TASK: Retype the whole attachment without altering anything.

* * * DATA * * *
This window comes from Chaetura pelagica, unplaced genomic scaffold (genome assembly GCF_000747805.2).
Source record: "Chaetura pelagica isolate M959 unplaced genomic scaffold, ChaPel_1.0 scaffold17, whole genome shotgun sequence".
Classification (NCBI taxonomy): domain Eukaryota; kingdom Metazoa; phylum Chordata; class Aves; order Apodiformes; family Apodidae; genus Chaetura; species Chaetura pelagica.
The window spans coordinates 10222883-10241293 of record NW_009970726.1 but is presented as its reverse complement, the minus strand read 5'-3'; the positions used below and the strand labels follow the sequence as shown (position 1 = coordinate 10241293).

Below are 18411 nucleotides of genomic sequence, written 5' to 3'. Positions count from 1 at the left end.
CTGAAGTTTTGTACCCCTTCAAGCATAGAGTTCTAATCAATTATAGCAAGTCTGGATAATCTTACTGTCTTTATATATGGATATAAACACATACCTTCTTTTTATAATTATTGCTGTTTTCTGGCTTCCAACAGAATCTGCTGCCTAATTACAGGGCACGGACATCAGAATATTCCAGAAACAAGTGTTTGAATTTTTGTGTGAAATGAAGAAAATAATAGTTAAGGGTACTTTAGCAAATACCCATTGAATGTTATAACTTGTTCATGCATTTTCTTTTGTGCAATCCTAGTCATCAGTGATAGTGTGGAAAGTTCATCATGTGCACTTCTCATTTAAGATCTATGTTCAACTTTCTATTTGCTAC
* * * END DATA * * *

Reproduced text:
This window comes from Chaetura pelagica, unplaced genomic scaffold (genome assembly GCF_000747805.2).
Source record: "Chaetura pelagica isolate M959 unplaced genomic scaffold, ChaPel_1.0 scaffold17, whole genome shotgun sequence".
Classification (NCBI taxonomy): domain Eukaryota; kingdom Metazoa; phylum Chordata; class Aves; order Apodiformes; family Apodidae; genus Chaetura; species Chaetura pelagica.
The window spans coordinates 10222883-10241293 of record NW_009970726.1 but is presented as its reverse complement, the minus strand read 5'-3'; the positions used below and the strand labels follow the sequence as shown (position 1 = coordinate 10241293).

Below are 18411 nucleotides of genomic sequence, written 5' to 3'. Positions count from 1 at the left end.
CTGAAGTTTTGTACCCCTTCAAGCATAGAGTTCTAATCAATTATAGCAAGTCTGGATAATCTTACTGTCTTTATATATGGATATAAACACATACCTTCTTTTTATAATTATTGCTGTTTTCTGGCTTCCAACAGAATCTGCTGCCTAATTACAGGGCACGGACATCAGAATATTCCAGAAACAAGTGTTTGAATTTTTGTGTGAAATGAAGAAAATAATAGTTAAGGGTACTTTAGCAAATACCCATTGAATGTTATAACTTGTTCATGCATTTTCTTTTGTGCAATCCTAGTCATCAGTGATAGTGTGGAAAGTTCATCATGTGCACTTCTCATTTAAGATCTATGTTCAACTTTCTATTTGCTAC